While 2016 took a lot from us (Carrie Fisher being one of the most recent losses), it also provided us with glimpses into the future.
So, without further ado, here’s a look at some of the new tech of 2016.
1. Carbon Nanomaterials
This article from April outlines the potential of aircraft made in one structure as opposed to many components that have to be assembled. Lockheed Martin made its mark in aviation with its famous Skunk Works in the 20th Century. The nanomaterials could lead to new developments in a wide range of products, from medical applications to building ships.
2. Russia Gets Its LCS Right
Russia began work on the Derzky-class littoral combat ship this year, as WATM reported in November. While the American versions have been in the news with engineering problems, Russia seems to have taken the time to think about what its navy wanted.
Derzky will not be in service until 2021, according to reports. Perhaps, by then, the American LCS will have the kinks worked out of it.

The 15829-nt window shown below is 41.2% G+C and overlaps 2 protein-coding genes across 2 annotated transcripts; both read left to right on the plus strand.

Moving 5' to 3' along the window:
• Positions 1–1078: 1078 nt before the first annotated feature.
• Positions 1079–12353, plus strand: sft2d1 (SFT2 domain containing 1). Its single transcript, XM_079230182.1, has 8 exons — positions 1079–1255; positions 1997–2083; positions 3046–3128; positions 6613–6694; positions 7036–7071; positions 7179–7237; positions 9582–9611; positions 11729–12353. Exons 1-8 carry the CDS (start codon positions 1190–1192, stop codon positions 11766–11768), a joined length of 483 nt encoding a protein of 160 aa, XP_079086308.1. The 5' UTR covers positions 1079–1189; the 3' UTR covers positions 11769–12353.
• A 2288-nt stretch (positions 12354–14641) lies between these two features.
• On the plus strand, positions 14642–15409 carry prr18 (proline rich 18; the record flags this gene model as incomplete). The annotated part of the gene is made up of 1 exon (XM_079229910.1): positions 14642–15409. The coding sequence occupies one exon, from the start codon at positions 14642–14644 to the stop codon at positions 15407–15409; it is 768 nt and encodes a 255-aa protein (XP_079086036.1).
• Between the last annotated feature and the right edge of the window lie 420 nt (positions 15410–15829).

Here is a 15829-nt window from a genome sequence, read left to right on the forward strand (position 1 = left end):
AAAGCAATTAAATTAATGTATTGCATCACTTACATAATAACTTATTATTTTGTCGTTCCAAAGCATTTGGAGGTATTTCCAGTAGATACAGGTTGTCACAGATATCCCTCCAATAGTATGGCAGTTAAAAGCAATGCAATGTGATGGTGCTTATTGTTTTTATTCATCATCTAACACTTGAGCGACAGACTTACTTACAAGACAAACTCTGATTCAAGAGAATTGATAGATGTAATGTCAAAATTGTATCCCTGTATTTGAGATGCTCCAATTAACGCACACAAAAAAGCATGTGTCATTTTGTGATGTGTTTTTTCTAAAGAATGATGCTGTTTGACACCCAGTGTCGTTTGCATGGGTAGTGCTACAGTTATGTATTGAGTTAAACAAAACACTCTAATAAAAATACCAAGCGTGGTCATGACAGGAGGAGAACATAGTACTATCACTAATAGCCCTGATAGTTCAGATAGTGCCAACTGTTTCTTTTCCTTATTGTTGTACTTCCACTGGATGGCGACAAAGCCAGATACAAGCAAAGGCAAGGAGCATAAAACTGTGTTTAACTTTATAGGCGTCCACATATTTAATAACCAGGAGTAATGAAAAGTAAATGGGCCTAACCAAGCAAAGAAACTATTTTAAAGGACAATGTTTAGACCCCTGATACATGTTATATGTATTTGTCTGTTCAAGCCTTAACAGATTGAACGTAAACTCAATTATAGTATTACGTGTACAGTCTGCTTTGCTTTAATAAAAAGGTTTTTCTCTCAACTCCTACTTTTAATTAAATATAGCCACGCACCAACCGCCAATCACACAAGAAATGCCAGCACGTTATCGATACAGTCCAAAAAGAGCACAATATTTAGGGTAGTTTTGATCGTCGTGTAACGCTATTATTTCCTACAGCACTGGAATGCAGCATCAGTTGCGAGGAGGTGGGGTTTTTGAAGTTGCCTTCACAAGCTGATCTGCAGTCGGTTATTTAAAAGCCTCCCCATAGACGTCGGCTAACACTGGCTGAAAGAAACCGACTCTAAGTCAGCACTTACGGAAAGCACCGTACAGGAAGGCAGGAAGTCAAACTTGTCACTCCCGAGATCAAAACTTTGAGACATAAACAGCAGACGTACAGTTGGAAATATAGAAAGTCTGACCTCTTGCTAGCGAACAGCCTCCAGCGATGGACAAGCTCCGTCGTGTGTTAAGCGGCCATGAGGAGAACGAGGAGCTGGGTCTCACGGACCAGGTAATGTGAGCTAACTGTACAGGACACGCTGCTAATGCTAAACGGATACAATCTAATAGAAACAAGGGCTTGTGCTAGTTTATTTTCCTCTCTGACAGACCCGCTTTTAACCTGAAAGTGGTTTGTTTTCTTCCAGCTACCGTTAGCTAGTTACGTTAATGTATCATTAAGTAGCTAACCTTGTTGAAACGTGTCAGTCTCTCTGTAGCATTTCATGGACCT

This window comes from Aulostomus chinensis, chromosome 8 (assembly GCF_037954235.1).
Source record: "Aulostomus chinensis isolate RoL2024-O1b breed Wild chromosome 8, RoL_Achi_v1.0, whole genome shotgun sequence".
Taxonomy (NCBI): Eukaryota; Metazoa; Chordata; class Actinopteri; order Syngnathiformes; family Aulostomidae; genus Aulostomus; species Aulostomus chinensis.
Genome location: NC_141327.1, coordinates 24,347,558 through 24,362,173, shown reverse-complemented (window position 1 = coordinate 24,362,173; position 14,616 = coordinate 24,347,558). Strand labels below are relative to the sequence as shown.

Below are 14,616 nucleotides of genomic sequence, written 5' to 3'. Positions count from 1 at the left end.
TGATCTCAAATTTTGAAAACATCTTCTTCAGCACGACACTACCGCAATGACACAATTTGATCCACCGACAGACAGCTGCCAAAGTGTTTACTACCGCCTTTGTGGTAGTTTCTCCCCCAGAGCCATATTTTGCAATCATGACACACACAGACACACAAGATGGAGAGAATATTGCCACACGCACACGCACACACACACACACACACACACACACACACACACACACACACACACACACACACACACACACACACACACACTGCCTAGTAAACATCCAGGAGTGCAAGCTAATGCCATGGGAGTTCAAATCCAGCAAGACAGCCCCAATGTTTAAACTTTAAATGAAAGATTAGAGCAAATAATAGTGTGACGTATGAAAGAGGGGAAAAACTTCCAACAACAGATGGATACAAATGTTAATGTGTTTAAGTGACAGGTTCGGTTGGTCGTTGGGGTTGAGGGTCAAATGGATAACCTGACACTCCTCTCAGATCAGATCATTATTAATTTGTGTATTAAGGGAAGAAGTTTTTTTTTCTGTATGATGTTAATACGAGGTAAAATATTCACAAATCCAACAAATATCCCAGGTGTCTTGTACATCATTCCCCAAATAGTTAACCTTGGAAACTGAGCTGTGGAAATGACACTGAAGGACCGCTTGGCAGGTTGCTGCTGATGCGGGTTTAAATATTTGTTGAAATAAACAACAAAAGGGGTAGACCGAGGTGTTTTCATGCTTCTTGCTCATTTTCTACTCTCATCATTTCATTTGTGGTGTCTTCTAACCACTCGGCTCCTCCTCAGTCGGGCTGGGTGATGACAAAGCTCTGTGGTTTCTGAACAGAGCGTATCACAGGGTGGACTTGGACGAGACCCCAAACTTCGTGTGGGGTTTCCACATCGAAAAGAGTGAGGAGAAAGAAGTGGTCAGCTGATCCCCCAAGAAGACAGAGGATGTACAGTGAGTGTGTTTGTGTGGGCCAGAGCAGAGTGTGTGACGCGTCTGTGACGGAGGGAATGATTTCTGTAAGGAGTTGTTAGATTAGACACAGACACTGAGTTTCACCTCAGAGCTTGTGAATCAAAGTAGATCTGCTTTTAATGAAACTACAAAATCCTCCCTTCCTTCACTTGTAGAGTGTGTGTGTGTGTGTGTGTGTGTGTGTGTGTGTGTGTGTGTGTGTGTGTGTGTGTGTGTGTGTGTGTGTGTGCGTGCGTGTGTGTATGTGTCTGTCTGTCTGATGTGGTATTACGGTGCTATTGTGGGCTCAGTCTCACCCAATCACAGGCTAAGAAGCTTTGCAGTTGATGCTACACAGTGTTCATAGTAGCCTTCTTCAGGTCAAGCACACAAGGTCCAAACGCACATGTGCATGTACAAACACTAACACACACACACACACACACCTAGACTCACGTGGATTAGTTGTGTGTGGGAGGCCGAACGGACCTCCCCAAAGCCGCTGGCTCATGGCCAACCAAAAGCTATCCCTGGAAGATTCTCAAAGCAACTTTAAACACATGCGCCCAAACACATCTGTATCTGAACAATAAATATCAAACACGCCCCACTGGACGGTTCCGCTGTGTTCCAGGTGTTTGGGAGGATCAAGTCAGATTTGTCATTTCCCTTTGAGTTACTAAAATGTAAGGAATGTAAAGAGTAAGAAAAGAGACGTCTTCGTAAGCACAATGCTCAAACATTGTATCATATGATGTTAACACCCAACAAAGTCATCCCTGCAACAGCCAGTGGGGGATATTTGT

3. New Round for Snipers?
In November, WATM also noted that snipers were taking an interest in the .300 Norma Magnum round. This round offers an improved ballistic coefficient over the .338 Lapua Magnum round currently used by snipers. The round will be used in the Advanced Sniper Rifle that SOCOM is trying to procure.
4. No More “Feeling the Burn”
The Enhanced Fire Resistant Combat Ensemble is slated to help keep Marines and sailors assigned to the Navy Expeditionary Combat Command from “feeling the burn.”
When the Army began testing the Joint Tactical Aerial Resupply Vehicle, comparisons to the speeder bikes used in Return of the Jedi were quick in coming.
This October, WATM noted it was also being eyed for use in combat re-supply missions. While the Marines have used an unmanned K-Max, this is much smaller and could help resupply a platoon in a firefight.